A president’s health secret
The first week of October 1919, almost exactly 101 years ago, saw the start of a 17-month stint with an incapacitated president and a consequent shadow government running the nation.
President Woodrow Wilson was well into his seventh year in office, having led the country through World War I and the world through the Treaty of Versailles that set the terms for peace following the brutal conflict. The treaty gave birth to the League of Nations, Wilson’s dream of a formal international organization designed to prevent future widespread wars.
Wilson, a Democrat, president of Princeton University, was tall, lean and scholarly when in 1912 he won the presidency over incumbent Republican William Howard Taft and former Republican President Theodore Roosevelt, who had formed the so-called Bull Moose Party after the GOP denied him a comeback as its presidential nominee that year.
But Wilson’s frail health belied his outward hale appearance.
He had suffered strokes in 1896 and 1906. He recovered somewhat from each, but they left him with chronic headaches and high blood pressure, and close associates noticed changes to his personality that included a narrower and more insistent attitude on important issues.
Wilson was nearly 63 by late 1919.
His coveted Treaty of Versailles, providing for the League of Nations, faced stiff opposition in the U.S. Senate from most Republicans and some Democrats. Ratification required a two-thirds vote, and the outlook for approval was shaky.
So Wilson, a workaholic despite his personal fragility, determined to take the matter to the people directly. On Sept. 3 he embarked on a scheduled four-week tour of the western U.S. with speeches scheduled in 29 cities, averaging one a day.
Electronic amplification of public speeches in those days was often doubtful, and sometimes orators had to shout continually to make themselves heard.
Three weeks into the tour, on Sept. 25, Wilson was addressing a crowd in Pueblo, Colorado, when his speech started faltering and he had trouble with his train of thought. His beloved wife Edith and his personal physician, Dr. Cary Grayson, were alarmed and persuaded him to cancel the rest of the tour and get back to Washington.
A week later, on Oct. 2, Wilson tumbled to the floor of his White House bathroom, striking his head on the bathtub. Edith found him sprawled on the bathroom floor. He had sustained a major stroke from a blocked cerebral artery.
The blood clot paralyzed his left side, blinded his left eye and diminished his right, restricted his speech, and muddled his thinking process. He was confined to bed.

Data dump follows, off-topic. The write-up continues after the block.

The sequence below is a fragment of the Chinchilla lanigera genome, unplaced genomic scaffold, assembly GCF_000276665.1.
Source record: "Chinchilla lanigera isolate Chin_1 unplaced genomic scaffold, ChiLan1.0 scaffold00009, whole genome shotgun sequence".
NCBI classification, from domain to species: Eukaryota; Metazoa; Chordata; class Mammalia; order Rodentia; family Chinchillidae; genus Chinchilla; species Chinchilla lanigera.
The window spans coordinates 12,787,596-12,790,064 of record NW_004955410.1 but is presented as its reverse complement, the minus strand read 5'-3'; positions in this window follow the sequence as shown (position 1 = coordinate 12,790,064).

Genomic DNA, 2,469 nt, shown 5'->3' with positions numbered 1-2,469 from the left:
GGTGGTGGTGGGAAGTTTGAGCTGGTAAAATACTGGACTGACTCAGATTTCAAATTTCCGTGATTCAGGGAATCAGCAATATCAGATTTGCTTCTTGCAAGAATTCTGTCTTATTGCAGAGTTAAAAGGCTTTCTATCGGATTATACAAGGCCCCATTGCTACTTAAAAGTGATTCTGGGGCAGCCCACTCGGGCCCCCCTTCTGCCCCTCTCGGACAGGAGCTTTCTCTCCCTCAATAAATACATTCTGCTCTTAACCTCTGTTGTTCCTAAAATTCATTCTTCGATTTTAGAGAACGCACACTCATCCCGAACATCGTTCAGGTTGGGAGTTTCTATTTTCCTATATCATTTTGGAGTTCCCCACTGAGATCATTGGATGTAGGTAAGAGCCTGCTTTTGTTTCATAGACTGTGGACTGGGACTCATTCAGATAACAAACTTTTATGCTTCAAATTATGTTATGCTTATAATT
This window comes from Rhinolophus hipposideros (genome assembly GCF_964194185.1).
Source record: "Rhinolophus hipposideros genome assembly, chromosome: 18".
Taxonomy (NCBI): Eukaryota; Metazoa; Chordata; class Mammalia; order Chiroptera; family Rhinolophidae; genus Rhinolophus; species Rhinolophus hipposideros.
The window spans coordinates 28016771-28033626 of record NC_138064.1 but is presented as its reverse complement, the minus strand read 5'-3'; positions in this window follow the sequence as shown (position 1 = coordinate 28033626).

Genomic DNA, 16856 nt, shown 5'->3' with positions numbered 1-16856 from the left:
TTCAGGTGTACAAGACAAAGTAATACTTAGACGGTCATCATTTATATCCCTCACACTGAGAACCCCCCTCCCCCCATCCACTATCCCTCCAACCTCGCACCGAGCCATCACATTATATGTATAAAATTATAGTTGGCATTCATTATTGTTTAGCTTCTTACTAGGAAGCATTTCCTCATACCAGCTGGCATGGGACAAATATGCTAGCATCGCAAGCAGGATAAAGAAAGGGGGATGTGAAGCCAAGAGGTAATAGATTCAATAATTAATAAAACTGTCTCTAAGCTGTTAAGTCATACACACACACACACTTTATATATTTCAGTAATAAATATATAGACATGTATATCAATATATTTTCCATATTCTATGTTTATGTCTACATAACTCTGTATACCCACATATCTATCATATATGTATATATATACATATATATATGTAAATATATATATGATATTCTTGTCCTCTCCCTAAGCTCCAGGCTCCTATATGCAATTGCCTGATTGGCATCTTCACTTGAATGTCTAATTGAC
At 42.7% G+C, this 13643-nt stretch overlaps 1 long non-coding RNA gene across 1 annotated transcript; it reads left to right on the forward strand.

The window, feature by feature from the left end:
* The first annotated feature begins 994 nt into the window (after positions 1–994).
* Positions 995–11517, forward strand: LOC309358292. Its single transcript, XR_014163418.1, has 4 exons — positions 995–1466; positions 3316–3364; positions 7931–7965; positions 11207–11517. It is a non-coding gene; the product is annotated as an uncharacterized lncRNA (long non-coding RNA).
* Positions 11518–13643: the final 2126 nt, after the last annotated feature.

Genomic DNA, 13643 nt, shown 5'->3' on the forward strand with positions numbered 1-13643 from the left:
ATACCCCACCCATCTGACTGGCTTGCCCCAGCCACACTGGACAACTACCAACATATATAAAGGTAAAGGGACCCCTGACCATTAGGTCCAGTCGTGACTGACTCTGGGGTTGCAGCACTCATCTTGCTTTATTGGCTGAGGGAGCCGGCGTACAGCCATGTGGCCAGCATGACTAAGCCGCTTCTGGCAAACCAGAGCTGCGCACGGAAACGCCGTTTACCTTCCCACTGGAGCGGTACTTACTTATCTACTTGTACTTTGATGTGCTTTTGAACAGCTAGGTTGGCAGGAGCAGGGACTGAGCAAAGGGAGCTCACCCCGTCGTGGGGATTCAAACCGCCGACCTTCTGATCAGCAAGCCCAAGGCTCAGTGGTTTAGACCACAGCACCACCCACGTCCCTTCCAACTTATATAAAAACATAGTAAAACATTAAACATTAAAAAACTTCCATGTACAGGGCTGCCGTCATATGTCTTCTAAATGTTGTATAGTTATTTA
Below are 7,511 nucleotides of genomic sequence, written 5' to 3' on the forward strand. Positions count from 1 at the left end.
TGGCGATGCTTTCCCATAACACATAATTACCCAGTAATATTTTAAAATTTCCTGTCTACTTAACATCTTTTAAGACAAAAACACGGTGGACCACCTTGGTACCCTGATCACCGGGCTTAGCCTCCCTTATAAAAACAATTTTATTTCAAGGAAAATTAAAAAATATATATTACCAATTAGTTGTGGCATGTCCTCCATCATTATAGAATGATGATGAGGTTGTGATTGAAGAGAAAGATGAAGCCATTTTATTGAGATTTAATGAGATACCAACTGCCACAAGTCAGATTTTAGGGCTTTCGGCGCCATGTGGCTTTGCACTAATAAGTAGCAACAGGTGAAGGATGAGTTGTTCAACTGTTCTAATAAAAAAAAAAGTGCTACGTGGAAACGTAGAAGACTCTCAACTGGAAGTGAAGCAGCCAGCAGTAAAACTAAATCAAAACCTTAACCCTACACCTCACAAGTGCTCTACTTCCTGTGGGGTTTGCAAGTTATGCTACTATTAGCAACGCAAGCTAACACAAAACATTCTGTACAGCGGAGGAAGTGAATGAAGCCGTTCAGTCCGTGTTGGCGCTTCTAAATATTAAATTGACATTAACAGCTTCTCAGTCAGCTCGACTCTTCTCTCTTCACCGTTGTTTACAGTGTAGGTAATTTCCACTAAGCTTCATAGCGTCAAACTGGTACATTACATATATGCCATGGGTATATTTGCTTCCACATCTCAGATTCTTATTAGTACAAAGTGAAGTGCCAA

What followed was a long-lasting cover-up, probably the greatest in the history of the American presidency.
Wilson’s wife Edith, personal physician Dr. Grayson, and his personal secretary Joe Tumulty (the equivalent of today’s presidential chief of staff) together kept the president’s true condition secret from the American people for the rest of his term.
Edith Wilson became something like a shadow president.
For the next 17 months, she decided what documents were important enough for him to see, and she and Tumulty stoutly guarded the entrance to the White House living quarters. Edith sent instructions and orders to the cabinet, and it was not known whether they were from her or the president.
The newspapers reported that Wilson had “taken ill,” and he was incommunicado. So four days after the stroke, after Tumulty had strongly denied to Secretary of State Robert Lansing that the president was incapacitated, Lansing called a meeting of the cabinet. He wanted to discuss what to do if the president was truly disabled.
(It would be nearly 50 years before adoption of the 25th Amendment that sets forth the procedures in the event of a president’s disability.)
The cabinet meeting ended with no decision.
Lansing summoned Dr. Grayson for some straight talk about Wilson’s condition. And Grayson lied: Wilson’s mind was “not only clear but very active.” All the president had was a touch of indigestion and “a depleted nervous system.”
Lansing and the other cabinet members had no evidence with which to dispute Grayson. Wilson’s true condition remained unknown to the government and the American people.
On Oct. 30, Belgium’s king and queen were traveling in America, and their visit to the White House couldn’t be avoided. Edith Wilson and Dr. Grayson propped up Wilson in bed, where he received the Belgian royalty with curtains drawn and lights dimmed.
A blanket covered his paralyzed left arm, and the king and queen were seated to his right where his limited vision could see them. For 15 minutes he was able to carry on a conversation, and the press was able to report the meeting in positive terms.
Over the next several weeks government officials and the American public grew suspicious.
After a while, Wilson was able to meet with key government officeholders for a short time, belying the rumors that he was in a vegetative condition. His first post-stroke cabinet meeting in person took place in April 1920, and those present were shocked at his appearance. He was reported to have difficulty keeping his mind on the discussion.
Wilson did not deliver a State of the Union address in person in either December 1919 or December 1920. Unwillingness to compromise an inch on the terms of the Treaty of Versailles, he saw the treaty go down to defeat in the Senate, and the U.S. therefore did not join the League of Nations.
But the whole truth remained hidden throughout the rest of Wilson’s term.
He left office in early 1921 and died three years later at the age of 67.